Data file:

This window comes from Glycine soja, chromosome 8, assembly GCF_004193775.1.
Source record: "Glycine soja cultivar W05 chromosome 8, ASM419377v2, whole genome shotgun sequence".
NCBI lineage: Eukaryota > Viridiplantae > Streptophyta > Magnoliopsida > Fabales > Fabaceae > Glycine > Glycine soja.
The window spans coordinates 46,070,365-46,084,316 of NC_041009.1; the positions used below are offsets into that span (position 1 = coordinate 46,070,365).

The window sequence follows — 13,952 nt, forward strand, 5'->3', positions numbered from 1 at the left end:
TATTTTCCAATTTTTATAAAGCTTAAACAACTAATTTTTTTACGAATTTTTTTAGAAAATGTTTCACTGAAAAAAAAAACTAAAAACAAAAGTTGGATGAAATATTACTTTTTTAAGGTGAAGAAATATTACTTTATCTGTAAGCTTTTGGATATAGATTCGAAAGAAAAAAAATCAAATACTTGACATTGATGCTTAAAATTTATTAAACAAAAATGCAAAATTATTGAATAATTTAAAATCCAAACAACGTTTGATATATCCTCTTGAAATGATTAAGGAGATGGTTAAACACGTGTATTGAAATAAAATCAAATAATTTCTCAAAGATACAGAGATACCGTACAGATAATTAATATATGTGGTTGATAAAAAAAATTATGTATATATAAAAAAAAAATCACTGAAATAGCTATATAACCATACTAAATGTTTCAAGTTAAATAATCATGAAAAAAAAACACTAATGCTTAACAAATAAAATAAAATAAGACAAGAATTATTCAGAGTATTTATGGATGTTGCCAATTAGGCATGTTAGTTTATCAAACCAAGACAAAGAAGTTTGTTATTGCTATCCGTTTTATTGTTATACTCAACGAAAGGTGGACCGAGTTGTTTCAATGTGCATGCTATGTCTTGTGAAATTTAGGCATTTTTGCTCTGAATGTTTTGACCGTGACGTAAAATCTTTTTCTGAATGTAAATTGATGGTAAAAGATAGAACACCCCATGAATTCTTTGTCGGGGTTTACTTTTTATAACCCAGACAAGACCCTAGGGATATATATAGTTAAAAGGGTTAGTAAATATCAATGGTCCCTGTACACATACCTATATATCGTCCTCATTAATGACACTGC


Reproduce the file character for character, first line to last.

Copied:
This window comes from Glycine soja, chromosome 8, assembly GCF_004193775.1.
Source record: "Glycine soja cultivar W05 chromosome 8, ASM419377v2, whole genome shotgun sequence".
NCBI lineage: Eukaryota > Viridiplantae > Streptophyta > Magnoliopsida > Fabales > Fabaceae > Glycine > Glycine soja.
The window spans coordinates 46,070,365-46,084,316 of NC_041009.1; the positions used below are offsets into that span (position 1 = coordinate 46,070,365).

The window sequence follows — 13,952 nt, forward strand, 5'->3', positions numbered from 1 at the left end:
TATTTTCCAATTTTTATAAAGCTTAAACAACTAATTTTTTTACGAATTTTTTTAGAAAATGTTTCACTGAAAAAAAAAACTAAAAACAAAAGTTGGATGAAATATTACTTTTTTAAGGTGAAGAAATATTACTTTATCTGTAAGCTTTTGGATATAGATTCGAAAGAAAAAAAATCAAATACTTGACATTGATGCTTAAAATTTATTAAACAAAAATGCAAAATTATTGAATAATTTAAAATCCAAACAACGTTTGATATATCCTCTTGAAATGATTAAGGAGATGGTTAAACACGTGTATTGAAATAAAATCAAATAATTTCTCAAAGATACAGAGATACCGTACAGATAATTAATATATGTGGTTGATAAAAAAAATTATGTATATATAAAAAAAAAATCACTGAAATAGCTATATAACCATACTAAATGTTTCAAGTTAAATAATCATGAAAAAAAAACACTAATGCTTAACAAATAAAATAAAATAAGACAAGAATTATTCAGAGTATTTATGGATGTTGCCAATTAGGCATGTTAGTTTATCAAACCAAGACAAAGAAGTTTGTTATTGCTATCCGTTTTATTGTTATACTCAACGAAAGGTGGACCGAGTTGTTTCAATGTGCATGCTATGTCTTGTGAAATTTAGGCATTTTTGCTCTGAATGTTTTGACCGTGACGTAAAATCTTTTTCTGAATGTAAATTGATGGTAAAAGATAGAACACCCCATGAATTCTTTGTCGGGGTTTACTTTTTATAACCCAGACAAGACCCTAGGGATATATATAGTTAAAAGGGTTAGTAAATATCAATGGTCCCTGTACACATACCTATATATCGTCCTCATTAATGACACTGC